As if the booger-men (OK, fine, Sandmen) aren’t preposterous enough, the Doctor, after hacking into the station’s video footage, also deduces that there are no cameras, so it’s actually the dust particles that are recording everything. It’s a cheat, because it allows any and all found footage in the episode to come from any point of view, so it’s really less a found footage episode and more of an exercise in headache-inducing shaky cam and schizophrenic editing. Honest to Pete, at this point, the tale has lost all semblance of reason, and characters can’t die fast enough. Rassmussen seemingly dies three times in this episode, but was it ever Rassmussen at all?
By the end, it’s unclear if anything we’ve witnessed is what we were told it was. More than a found footage diversion or haunted house gimmick, what “Sleep No More” in its final moments seemingly reveals itself to be is some sort of horror-infused shaggy dog story. The bulk of what we saw was nonsense created by the Sandmen to make a video containing a subliminal message (à la Halloween III) that they intend to send out into the universe, presumably to devour humanity. Did the Doctor and Clara really leave the Le Verrier without saving the day? Was Clara really infected? Did the bad guys win? If so, that might be the most radical aspect of the entire story.
The Doctor: “It doesn’t make sense! None of this makes any sense.”
Above all else, we already had a base under siege episode this season, in the form of “Under the Lake,” an episode that didn’t quite gel until it was completed by its second half, “Before the Flood.” “Sleep No More” has no second part, and so a group of people running from monsters in a claustrophobic, confined space is just that, and feels woefully undercooked in comparison to the previous eight episodes of the season.
Mark Gatiss is an extremely learned and talented man (and also a hell of a nice guy), and no disrespect is intended via this scathing critique. Some of his recent Doctor Who scripts (“Cold War” and “Robot of Sherwood”) were aces, and that’s to say nothing of the exceptional aforementioned An Adventure in Space and Time, which was also his baby. “Sleep No More” isn’t his finest Who hour; indeed, it’s surely his worst. Maybe it’s not his fault. Maybe freshman Who director Justin Molotnikov, who’s also helming next week’s installment (surely it’ll be better than this), is to blame. Perhaps something (or rather many things) got lost in translation. No, Gatiss is still something of a Doctor Who god. He must keep writing for the show, as long as it’s on. His next script, whatever it is, will be a return to form. The job of Doctor Who is to mix things up and experiment. It’s one of the great joys of the series. The price to pay for that, however, is the occasional disastrous misfire such as this.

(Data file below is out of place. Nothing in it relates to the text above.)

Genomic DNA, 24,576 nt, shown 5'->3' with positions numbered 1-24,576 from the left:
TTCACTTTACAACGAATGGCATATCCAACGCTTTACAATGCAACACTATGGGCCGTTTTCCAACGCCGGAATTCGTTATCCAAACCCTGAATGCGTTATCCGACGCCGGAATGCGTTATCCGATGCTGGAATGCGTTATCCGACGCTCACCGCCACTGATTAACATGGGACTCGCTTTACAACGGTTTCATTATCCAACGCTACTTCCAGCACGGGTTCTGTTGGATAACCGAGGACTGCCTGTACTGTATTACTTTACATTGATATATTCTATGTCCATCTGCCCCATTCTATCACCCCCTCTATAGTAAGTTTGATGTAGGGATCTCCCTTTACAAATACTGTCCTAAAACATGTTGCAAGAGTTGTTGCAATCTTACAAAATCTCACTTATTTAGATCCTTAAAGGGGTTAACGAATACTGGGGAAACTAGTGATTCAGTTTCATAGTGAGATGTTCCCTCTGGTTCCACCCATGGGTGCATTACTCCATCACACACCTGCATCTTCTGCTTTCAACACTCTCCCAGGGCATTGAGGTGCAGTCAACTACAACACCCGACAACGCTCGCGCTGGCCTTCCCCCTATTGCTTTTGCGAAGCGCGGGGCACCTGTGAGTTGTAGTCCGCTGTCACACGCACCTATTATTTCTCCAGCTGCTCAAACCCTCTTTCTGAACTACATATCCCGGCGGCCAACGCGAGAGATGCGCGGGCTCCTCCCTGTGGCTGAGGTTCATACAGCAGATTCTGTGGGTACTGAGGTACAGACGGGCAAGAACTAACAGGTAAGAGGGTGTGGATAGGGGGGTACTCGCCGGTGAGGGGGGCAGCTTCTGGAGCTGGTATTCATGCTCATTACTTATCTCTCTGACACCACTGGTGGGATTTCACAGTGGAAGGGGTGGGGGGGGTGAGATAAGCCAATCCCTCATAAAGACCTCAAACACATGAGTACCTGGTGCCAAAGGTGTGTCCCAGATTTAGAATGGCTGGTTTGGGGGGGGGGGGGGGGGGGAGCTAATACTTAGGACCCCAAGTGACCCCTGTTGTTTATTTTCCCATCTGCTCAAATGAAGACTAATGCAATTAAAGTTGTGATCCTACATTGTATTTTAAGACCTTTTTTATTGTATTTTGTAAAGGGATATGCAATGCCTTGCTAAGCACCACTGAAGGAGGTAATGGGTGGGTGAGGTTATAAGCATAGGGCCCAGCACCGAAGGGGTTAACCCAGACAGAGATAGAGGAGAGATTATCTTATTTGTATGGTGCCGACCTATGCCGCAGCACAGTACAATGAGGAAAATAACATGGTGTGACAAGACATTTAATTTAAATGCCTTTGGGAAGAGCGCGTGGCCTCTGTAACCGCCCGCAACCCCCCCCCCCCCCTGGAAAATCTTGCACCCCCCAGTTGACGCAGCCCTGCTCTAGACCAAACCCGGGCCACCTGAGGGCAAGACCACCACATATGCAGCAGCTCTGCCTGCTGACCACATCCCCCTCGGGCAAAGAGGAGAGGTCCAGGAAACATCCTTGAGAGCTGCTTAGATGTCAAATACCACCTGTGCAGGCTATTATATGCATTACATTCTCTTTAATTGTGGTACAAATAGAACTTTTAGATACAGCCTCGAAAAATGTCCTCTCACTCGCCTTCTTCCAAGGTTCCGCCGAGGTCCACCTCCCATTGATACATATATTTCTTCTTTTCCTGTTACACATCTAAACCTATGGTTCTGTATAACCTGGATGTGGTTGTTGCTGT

Of course, what do I know? I’m the guy who worships at the altar of “Love & Monsters.”
Odds and ends
- Almost forgot, the grunt character 474 was, to be fair, a sympathetic, complicated creation brought to life by transsexual stand-up comedian Bethany Black, a casting first for the series. Black delivers some complex goods, as a character that seemingly possesses no sex, which makes this bold, inspired casting. It’s a minor miracle she manages to shine amid all the sound and fury.
- The title of the episode comes from a line in Macbeth, which the Doctor mutters at one point: “Glamis hath murdered sleep, and therefore Cawdor, shall sleep no more. Macbeth shall sleep no more.”
- “The Space Pirates” is the title of a 1969 Patrick Troughton serial. Speaking of the past, yet another nice shout-out to “Doctor Who and the Silurians” — the gag here being that the Silurians were misnamed by humans, as that particular era of Earth history is not from where they originate.
- Though this episode, for the first time in Who history I believe, has no opening credits, contained in the brief flash of code at the beginning are all the character names as well as the title of the series.
- There are actually some pretty effective script elements aiding in the creation of a futuristic civilization, such as a belief in many gods (though again, like the “Mr. Sandman” song, this feels like some sort of digression on the part of society), the slave-like grunts, and vague talk of a Great Catastrophe on Earth, which appears to have shaped the rest of solar system.
- Tor published this fabulous sit-down with Mark Gatiss this week. Do check it out.
*Correction: A previous version of this post misidentified the century in which the episode takes place.